— On March 20 we looked and saw that it calmed down a bit. It also became a bit warmer. On March 21 a boy from our shelter went to recon one part of the district, I went to another one. We saw that they were shelling a bit farther from us. We gathered everybody from our sheletr who wanted to go. I announced that we leave on the next morning at 8 am. Everyone who wants to go should prepare, we will only take what is necessary. Everybody took their belongings and we went quickly, our task was to reach at least Nikolsky or Mangush. This is because we expected the buses to go from there, because one person from the government — the name starts with “V” and ends with “ereshchuk” [Oleksiy means the name of Iryna Vereshchuk, Minister of Reintegration of Temporarily Occupied Territories] — announced that beginning March 15 the rescue buses will go from Mangush to Berdiansk every day. When we arrived to Mangush, I asked the locals about the buses. They said, “Liosha [short name for Oleksiy], since February 24 there wasn’t a single official bus from Mangush to Berdiansk.”

We walked 15 kilometers from Mangush to Komyshuvate and we made it 10 minutes before the store was closed. A small village shop. We rashed to buy water, because we didn’t expect that we would have to walk for so long. We  also needed to buy bread. I found the head of this village. He said “I don’t have anything, but you can use our club for a shelter although it is not heated.” To that we said: “the main thing is we are not in an open air.” Then a lady who tended that shop came out and asked us where we came from. We said:“From Mariupol.” She responded: “To hell with the club. I can take 12 people and Lyuda can take five more.”  Well, the families gave us shelter in Komyshuvate in warm houses. We showered for the first time in a month. What can I say?  I have a second family in Komyshuvate now. In the morning they helped us to move further, gave a ride to all of us. They brought us to Demyanivka and on March 24 we were taken from Demyanivka. From there through bumps and some guerrilla tracks we were brought to Zaporizhzhia. There were 17 or 18 checkpoints of Russians and “DPRers” and finaly we reached Ukraine. We arrived to Zaporizhzhia and were placed in a kindergarten and in the morning we boarded a train.  In fact, our group was brought to a separate train car and placed there.

‘Across the 15 checkpoints we have seen the entire Russia: there were Udmurts, Kazakhs and Chechens. The entire spectrum starting from Sakhalin.’

There were 117 of us, 70 made it to Ukraine. Some people went to Rostov, to Russia, because they had relatives or some friends there. Well, everyone has the right to choose. That’s what makes Ukraine different from those who came from Russia. We have a choice. We decide what to do and how to do it. And in all circumstances we remain human.

 — How does it look, when 117 people overcome such a jorney? Of course, I made trips to mountains, but those were group of 20 people at best. Wnen 117 travel together such a distance…

 — Look, you march  vigorously with a backpack surrounded by people and they also walk with backpacks, bags, boxes, with cats, with little children who also hold backpacks and bags. Well, it’s such a big procession. When my friends realized that I’m alive, they wrote: “You are not Symonov, you are Symoses. Bringing people through asphalt deserts.” When you march and it is quiet all around, that's how we went from Mangush, everything is fine. But when you leave the city under shelling — It is very scary. When you say that they are shooting far away and we can go slower, everybody says :“No-no-no!” Both old and young ones say the same. We had both 70-year old people and 5-year old kids.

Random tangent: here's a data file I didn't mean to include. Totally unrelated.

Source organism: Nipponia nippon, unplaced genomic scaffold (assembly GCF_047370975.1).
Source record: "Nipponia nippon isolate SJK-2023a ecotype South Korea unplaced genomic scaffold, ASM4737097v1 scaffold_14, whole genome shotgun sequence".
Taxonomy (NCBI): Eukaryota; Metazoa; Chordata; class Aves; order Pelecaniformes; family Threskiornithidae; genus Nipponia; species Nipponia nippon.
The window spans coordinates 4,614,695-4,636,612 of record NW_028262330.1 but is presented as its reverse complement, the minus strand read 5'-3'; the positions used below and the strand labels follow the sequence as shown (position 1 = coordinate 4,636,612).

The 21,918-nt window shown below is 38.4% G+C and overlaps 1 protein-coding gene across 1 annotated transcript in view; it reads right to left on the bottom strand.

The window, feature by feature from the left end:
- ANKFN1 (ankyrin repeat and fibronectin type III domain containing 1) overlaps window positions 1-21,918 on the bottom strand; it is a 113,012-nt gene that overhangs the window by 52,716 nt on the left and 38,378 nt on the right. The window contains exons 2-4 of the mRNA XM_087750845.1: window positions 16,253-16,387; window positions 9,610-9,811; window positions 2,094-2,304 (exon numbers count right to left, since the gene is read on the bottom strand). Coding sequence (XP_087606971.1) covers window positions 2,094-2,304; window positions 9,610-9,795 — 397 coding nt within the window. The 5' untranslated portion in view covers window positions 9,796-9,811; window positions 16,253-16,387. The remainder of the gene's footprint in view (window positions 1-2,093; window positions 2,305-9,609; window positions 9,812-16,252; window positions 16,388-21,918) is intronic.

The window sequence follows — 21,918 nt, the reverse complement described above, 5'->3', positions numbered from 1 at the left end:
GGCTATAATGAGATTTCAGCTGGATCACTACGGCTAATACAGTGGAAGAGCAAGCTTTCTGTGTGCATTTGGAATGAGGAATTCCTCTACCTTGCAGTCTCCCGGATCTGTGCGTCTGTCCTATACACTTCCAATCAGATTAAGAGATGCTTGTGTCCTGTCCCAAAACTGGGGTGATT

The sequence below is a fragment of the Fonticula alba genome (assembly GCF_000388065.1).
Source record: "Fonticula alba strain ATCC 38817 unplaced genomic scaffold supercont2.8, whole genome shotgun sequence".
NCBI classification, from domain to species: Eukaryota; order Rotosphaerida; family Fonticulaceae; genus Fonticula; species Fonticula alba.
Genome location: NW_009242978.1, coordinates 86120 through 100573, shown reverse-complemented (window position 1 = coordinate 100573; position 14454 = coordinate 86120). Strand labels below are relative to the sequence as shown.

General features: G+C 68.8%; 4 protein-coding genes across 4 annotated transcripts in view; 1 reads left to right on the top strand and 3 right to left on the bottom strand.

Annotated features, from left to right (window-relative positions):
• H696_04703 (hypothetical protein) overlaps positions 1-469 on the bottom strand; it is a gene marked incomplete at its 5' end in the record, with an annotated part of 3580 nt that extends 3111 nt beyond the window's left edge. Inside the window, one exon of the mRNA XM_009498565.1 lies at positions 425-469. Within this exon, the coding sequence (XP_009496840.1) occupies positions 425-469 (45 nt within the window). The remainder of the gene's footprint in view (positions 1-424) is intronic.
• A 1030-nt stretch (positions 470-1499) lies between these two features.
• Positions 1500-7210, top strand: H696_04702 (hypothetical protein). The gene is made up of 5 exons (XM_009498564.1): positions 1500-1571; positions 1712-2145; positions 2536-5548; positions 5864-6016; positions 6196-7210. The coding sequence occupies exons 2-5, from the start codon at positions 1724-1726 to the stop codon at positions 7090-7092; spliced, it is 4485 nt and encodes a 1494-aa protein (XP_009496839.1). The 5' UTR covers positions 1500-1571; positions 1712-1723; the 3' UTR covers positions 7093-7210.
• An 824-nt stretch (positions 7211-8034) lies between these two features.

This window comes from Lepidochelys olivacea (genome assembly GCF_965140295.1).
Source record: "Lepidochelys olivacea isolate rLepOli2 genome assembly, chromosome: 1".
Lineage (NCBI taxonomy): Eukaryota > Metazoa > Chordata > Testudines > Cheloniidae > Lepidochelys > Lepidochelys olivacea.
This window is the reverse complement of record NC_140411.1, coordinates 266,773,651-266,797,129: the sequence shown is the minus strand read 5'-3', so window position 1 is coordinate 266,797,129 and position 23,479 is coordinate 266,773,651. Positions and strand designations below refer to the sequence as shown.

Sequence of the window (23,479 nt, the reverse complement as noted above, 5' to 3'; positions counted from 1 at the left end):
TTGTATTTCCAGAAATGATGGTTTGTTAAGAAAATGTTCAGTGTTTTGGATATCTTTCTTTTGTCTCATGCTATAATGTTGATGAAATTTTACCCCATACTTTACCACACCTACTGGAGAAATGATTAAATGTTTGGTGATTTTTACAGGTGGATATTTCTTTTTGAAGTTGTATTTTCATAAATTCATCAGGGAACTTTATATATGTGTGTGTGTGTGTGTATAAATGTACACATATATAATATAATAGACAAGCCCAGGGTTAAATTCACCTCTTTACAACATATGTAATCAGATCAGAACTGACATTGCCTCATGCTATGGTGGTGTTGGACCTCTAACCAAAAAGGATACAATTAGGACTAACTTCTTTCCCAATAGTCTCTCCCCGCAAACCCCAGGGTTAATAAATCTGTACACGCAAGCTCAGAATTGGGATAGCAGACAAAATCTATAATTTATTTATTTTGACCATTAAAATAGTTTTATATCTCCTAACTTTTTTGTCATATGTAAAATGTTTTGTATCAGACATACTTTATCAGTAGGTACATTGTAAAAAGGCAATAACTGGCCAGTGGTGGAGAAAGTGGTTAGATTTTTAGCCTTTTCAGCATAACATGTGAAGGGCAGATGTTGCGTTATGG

— How did the military react to the movement of such a convoy, what did they say on the checkpoints?

 — Look, in March they still had to look like angels wearing white robes, they were our “lieberators”. We were liberated from our homes, from our life. To avoid provocations they were nodding to us — “pass, pass, you need to go there”.  I know that later there was a lot of aggression, but when we were passing, they wanted to look like good guys. “We will help with this and that.” We nodded: “uh-huh, yeah.” We did not have time for talking, and why would we talk to them? What could they say that we don’t know? Nothing. What can they do? They already did to us what they could. They would have left us without roots, without life. We are starting from scratch now and it is hard.

When we passed the checkpoints, we could see which were the Russian ones and which ones belonged to “DPRers.” First, in 15 checkpoints that belonged to Russians, we have seen the entire Russia. There were Udmurts, Kazakhs, Chechens. In general, the entire spectrum, from Sakhalin, probably, from Yakutiya, also Smolensk region [Oleksiy pronounces it mocking a Russian accent].Yakut was a kind of “witty.” But all of them performed their duties, what they were ordered to do. Searching men, looking for tattoos, any information in the phones, checking that there are no calluses on the fingers from shooting. But at least it was clear that there were soldiers who pledged at least some kind of oath to their country. For the last 2 or 3 checkpoints there were DPRers, and it was bullsh**, I am sorry. Marginals with weapons and with rage in their eyes. On one of the checkpokints I was almost shot by one of them, only because I had a callus from the rolling pin. “This is because of shooting!”, - he said and I am telling him: “I was cutting firewood.” Then he shot an assault rifle over my head! I am thankful to the guys who brought me out of there. When we could, we tried to give them cigarettes orsomething else to distract them. You must behave like this — eyes down, yes-yes, no-no, nothng else. Otherwise there was fury and aggression; it iwas very dangerous for you and for those that travelled with you.